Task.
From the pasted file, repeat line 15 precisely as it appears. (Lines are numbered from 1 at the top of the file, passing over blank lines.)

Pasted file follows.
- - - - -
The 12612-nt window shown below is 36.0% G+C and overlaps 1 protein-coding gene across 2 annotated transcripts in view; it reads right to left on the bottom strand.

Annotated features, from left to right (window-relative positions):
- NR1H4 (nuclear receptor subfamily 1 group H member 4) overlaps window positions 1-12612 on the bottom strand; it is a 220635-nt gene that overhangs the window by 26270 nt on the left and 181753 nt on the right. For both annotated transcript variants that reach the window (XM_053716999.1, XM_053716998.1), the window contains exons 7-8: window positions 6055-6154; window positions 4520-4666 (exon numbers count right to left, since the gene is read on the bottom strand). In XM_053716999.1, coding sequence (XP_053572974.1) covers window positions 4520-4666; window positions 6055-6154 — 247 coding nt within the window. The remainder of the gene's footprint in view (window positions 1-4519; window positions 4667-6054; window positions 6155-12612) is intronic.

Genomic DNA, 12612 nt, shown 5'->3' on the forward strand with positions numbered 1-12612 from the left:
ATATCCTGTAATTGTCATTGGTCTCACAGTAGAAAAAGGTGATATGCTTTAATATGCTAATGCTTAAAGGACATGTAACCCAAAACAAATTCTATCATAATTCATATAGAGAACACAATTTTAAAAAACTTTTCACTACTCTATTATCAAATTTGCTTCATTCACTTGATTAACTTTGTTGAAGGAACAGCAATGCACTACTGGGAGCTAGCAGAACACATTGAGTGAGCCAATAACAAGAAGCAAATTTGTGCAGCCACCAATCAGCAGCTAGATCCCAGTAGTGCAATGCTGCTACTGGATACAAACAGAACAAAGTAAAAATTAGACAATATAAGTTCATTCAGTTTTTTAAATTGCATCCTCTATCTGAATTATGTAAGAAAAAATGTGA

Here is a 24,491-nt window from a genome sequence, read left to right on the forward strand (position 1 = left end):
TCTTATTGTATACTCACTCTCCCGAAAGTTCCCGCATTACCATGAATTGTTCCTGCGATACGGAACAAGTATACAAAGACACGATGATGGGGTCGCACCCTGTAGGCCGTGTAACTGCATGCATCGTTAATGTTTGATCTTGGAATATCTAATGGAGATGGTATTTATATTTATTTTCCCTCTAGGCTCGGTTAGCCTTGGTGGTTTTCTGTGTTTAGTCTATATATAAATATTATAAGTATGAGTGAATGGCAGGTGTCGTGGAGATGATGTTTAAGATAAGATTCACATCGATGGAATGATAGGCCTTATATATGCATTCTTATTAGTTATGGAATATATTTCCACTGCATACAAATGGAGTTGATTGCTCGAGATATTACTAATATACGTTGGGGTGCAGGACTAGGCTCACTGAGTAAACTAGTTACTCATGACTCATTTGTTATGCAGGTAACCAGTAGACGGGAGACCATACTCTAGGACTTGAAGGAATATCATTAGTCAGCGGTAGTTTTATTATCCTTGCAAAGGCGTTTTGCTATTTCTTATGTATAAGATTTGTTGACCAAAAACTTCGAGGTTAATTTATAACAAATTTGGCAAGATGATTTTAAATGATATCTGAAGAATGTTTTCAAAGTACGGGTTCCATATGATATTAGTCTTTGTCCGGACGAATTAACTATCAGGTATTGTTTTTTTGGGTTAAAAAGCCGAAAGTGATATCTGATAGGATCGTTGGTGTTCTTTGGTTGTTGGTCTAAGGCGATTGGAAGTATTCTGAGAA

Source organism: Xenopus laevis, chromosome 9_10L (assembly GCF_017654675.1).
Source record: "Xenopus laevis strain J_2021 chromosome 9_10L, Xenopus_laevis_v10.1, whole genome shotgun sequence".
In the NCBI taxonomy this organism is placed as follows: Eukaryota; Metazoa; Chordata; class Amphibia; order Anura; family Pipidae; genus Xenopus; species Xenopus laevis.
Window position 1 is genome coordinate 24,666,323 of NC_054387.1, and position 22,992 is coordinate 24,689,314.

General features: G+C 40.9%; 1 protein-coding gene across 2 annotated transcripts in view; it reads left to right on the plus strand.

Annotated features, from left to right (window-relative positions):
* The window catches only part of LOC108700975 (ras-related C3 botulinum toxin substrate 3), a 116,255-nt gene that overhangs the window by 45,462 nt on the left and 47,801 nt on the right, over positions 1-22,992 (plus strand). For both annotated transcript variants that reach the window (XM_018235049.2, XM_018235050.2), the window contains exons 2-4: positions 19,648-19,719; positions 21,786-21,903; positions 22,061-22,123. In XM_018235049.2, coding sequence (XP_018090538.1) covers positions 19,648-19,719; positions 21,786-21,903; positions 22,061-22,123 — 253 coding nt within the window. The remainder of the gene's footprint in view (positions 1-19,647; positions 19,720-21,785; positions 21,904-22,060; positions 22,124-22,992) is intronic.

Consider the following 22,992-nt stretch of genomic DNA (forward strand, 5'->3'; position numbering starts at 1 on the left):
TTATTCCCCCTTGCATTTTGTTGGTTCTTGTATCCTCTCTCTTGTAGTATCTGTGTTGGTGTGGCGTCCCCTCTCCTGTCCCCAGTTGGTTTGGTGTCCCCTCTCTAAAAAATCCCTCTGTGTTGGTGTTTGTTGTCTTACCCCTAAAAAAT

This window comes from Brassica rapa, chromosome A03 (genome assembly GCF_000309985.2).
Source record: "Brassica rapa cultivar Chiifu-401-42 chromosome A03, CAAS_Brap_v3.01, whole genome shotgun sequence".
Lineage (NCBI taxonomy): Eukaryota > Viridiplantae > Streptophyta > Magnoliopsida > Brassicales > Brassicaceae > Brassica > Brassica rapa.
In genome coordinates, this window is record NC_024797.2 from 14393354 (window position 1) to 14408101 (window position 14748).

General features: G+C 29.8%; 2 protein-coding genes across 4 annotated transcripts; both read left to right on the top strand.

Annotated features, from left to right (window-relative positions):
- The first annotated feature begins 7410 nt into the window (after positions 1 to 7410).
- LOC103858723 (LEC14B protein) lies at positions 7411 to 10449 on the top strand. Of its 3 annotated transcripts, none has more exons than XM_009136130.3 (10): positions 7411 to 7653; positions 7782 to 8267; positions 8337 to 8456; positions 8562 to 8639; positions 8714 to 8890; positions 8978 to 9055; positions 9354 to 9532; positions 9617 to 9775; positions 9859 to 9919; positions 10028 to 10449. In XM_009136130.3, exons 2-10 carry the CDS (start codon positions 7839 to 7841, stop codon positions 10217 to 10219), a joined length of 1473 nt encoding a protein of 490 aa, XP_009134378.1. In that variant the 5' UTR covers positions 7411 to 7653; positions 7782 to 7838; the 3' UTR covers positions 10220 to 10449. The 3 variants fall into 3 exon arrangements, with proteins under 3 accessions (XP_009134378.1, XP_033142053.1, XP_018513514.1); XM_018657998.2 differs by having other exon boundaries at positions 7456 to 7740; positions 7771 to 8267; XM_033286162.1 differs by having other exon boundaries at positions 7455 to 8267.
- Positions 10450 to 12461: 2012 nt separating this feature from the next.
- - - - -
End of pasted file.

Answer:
Consider the following 22,992-nt stretch of genomic DNA (forward strand, 5'->3'; position numbering starts at 1 on the left):